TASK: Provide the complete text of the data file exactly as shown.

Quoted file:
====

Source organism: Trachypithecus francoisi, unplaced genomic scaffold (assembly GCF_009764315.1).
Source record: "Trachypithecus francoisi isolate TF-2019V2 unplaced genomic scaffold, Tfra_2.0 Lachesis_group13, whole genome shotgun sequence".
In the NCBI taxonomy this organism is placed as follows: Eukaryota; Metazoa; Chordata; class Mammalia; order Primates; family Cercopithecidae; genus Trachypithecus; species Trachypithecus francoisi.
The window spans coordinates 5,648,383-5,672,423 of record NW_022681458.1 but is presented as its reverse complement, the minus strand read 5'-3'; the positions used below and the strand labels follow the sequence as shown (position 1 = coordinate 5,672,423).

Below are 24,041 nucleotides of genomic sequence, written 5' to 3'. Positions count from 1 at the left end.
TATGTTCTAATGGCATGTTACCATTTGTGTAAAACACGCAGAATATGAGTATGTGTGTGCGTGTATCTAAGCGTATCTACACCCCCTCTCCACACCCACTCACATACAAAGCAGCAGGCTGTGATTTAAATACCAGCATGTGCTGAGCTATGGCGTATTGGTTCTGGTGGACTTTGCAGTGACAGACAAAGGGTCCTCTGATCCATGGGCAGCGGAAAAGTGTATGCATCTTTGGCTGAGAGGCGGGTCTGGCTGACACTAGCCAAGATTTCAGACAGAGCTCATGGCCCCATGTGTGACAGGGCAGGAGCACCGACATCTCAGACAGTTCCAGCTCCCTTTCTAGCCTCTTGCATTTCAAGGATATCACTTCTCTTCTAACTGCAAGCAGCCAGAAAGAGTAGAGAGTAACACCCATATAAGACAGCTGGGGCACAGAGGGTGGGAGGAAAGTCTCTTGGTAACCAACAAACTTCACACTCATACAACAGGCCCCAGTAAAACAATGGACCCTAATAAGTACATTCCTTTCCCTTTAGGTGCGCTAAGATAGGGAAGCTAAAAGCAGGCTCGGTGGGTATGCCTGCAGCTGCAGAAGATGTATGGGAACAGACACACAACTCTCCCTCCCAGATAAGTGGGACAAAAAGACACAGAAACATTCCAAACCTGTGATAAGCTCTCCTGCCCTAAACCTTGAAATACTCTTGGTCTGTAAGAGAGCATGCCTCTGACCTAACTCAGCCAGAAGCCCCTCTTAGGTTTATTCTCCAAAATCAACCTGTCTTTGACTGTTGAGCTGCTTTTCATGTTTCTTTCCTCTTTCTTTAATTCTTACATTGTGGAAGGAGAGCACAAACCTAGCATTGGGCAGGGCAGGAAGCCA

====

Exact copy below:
Source organism: Trachypithecus francoisi, unplaced genomic scaffold (assembly GCF_009764315.1).
Source record: "Trachypithecus francoisi isolate TF-2019V2 unplaced genomic scaffold, Tfra_2.0 Lachesis_group13, whole genome shotgun sequence".
In the NCBI taxonomy this organism is placed as follows: Eukaryota; Metazoa; Chordata; class Mammalia; order Primates; family Cercopithecidae; genus Trachypithecus; species Trachypithecus francoisi.
The window spans coordinates 5,648,383-5,672,423 of record NW_022681458.1 but is presented as its reverse complement, the minus strand read 5'-3'; the positions used below and the strand labels follow the sequence as shown (position 1 = coordinate 5,672,423).

Below are 24,041 nucleotides of genomic sequence, written 5' to 3'. Positions count from 1 at the left end.
TATGTTCTAATGGCATGTTACCATTTGTGTAAAACACGCAGAATATGAGTATGTGTGTGCGTGTATCTAAGCGTATCTACACCCCCTCTCCACACCCACTCACATACAAAGCAGCAGGCTGTGATTTAAATACCAGCATGTGCTGAGCTATGGCGTATTGGTTCTGGTGGACTTTGCAGTGACAGACAAAGGGTCCTCTGATCCATGGGCAGCGGAAAAGTGTATGCATCTTTGGCTGAGAGGCGGGTCTGGCTGACACTAGCCAAGATTTCAGACAGAGCTCATGGCCCCATGTGTGACAGGGCAGGAGCACCGACATCTCAGACAGTTCCAGCTCCCTTTCTAGCCTCTTGCATTTCAAGGATATCACTTCTCTTCTAACTGCAAGCAGCCAGAAAGAGTAGAGAGTAACACCCATATAAGACAGCTGGGGCACAGAGGGTGGGAGGAAAGTCTCTTGGTAACCAACAAACTTCACACTCATACAACAGGCCCCAGTAAAACAATGGACCCTAATAAGTACATTCCTTTCCCTTTAGGTGCGCTAAGATAGGGAAGCTAAAAGCAGGCTCGGTGGGTATGCCTGCAGCTGCAGAAGATGTATGGGAACAGACACACAACTCTCCCTCCCAGATAAGTGGGACAAAAAGACACAGAAACATTCCAAACCTGTGATAAGCTCTCCTGCCCTAAACCTTGAAATACTCTTGGTCTGTAAGAGAGCATGCCTCTGACCTAACTCAGCCAGAAGCCCCTCTTAGGTTTATTCTCCAAAATCAACCTGTCTTTGACTGTTGAGCTGCTTTTCATGTTTCTTTCCTCTTTCTTTAATTCTTACATTGTGGAAGGAGAGCACAAACCTAGCATTGGGCAGGGCAGGAAGCCA